Saturday, January 28, 2012

YES! We sell bananas!

ItalicOne-day Produce Cart

Shopkeeper keeping prices up-to-date!

Shopkeeper hanging up the apron!

Hungry customer drooling over fresh produce!

IKEA's felt food!
{Brilliant lettuces!}

Shopping bags & hanging fruit

Canvas-lined baskets

Hanging knobs {safer than hooks}
For the past months, I have been so consumed in completing Olivia's play kitchen, I had no idea how much I would fall in love with it's after-thought; the Produce Stand.

A rainy Saturday in Shanghai allowed us time to pull out the Tool Tote and complete both projects; the Play Kitchen and Produce Stand. I had previously scoured the internet looking for samples of DIY Produce Stands. In comparison to Play Kitchens which are abundant, there were only a few Fruit Stands and I needed ours to be small and sturdy. The final design incorporated the IKEA Rast Bedside tables (times two) just like the play kitchen so there would be consistency with colour of wood and height of both play centers. I also purchased IKEA's planter hangers (10RMB each) and felt food. The baskets were on sale for 10RMB each at our local Danish homewares store JYSK. I had two left-over porcelain knobs from the play kitchen that serve as hanging knobs for the produce stands aprons and canvas shopping bags.

Instead of assembling the bedside table with tabletops flat, we put them on a slight angle and added a ledge, to hold the baskets in place. We doubled the posts so they would match the width of the planter hangers, which hopefully will hold an awning...eventually! For now they hold hanging banana's!

Aside from the shopping for supplies that I do over time and the cuts made by the woodshop around the corner, this project took a total of one day! As it turns out, this is getting far more attention than the play kitchen, by the three of us!

Play Kitchen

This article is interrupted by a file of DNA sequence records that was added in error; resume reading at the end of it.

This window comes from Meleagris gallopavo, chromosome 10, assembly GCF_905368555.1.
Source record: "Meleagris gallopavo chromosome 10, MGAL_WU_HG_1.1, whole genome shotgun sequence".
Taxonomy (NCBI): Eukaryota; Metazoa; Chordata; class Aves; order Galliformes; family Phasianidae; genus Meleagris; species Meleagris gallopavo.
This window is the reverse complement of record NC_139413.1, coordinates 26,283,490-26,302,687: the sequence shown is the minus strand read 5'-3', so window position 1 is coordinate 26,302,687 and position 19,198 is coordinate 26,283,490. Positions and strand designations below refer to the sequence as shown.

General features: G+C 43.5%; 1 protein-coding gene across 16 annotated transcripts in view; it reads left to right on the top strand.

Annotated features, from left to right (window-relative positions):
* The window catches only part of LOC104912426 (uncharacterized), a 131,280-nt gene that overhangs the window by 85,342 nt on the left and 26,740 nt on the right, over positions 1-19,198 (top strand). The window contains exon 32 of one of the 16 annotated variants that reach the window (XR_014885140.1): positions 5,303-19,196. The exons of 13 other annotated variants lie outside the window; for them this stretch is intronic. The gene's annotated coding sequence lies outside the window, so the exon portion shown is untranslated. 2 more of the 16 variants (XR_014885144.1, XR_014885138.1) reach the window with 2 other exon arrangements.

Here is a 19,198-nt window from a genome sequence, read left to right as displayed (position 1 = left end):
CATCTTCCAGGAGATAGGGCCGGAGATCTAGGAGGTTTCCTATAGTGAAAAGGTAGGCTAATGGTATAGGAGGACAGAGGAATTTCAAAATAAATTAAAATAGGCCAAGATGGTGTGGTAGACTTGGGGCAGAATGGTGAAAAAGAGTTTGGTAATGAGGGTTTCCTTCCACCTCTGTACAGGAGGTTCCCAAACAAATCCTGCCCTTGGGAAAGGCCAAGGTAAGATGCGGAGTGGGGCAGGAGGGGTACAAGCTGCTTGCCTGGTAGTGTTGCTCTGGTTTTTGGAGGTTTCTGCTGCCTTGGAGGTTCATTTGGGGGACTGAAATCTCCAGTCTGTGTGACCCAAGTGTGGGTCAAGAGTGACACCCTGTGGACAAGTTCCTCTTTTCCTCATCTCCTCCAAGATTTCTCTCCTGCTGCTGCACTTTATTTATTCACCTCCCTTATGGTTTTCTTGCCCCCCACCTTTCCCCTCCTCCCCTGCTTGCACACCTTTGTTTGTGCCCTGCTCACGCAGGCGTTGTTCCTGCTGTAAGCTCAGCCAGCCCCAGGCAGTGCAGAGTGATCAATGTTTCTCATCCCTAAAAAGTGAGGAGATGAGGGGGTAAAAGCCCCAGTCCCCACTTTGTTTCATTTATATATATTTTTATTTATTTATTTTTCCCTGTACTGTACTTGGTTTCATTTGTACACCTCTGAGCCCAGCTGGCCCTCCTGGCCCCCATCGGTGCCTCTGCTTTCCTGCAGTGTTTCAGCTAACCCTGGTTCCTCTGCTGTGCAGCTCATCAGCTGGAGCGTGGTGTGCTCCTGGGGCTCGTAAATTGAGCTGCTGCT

Laying out supplies to sit allows time for visualizing before making the cuts.
Wooden salt & pepper shakers (replaced by porcelain knobs), as well as wooden planter box, not incorporated into final design.

Considered the 'front' of the kitchen, or the 'back' to avoid any spats!

The backside serves as a fridge or cupboard, plus the sink & faucet.
Making a two-sided kitchen allows for more than one chef to participate.
One end of the kitchen can sit flush against a wall.

Auntie & Uncle sent GreenToys pots and pans for Olivia's first birthday. Love the green and blue, that match the kitchen curtain!

Everything plus the kitchen sink! Daddy carefully cut the hole for the silver bowl sink.

I admit.
My projects meant to entertain my daughter are actually a way for me to live my childhood vicariously over! Is there really harm in that?
Enjoying childhood with your child?
As long as it does not involve some scary Tots in Tiara's, I think I am good to go;)

It has taken nearly a year and not much money at all, but the play kitchen is pretty much complete thanks to Good Old Gramps sending on over a nice set of silver hinges, Auntie & Uncles Green Toys pots and pans set, Daddy's master craftsmen cutting and the fabulous guys around the block who make all the cuts with no clue what is to become of the wood.

IKEA cannot be forgotten in this list of helpers!
We bought their white porcelain knobs for the burner controls and oven handle, their white tea towels with red stripe (cut in half and re-sewn), the fabulous flowery curtain cloth and the 99RMB Rast Bedside table (times two).

Other than the hinges, which we could NOT find in Shanghai and had to ask Gramps to send from Canada, the other tricky purchase was the faucet. We considered using something that could serve as a faucet (a wooden cane top etc.) but still could not find something suitable and in the price range we hoped. Kitchen faucets are very pricey and the majority were too long-necked to be considered anyway. We lucked out to find a 25RMB faucet, perfect size at the mom and pop Chinese shop around the corner, who sell wood and other building material odds and sods. The one downfall is it is a single tap, instead of a separate hot and cold (could use as a teaching tool for children.)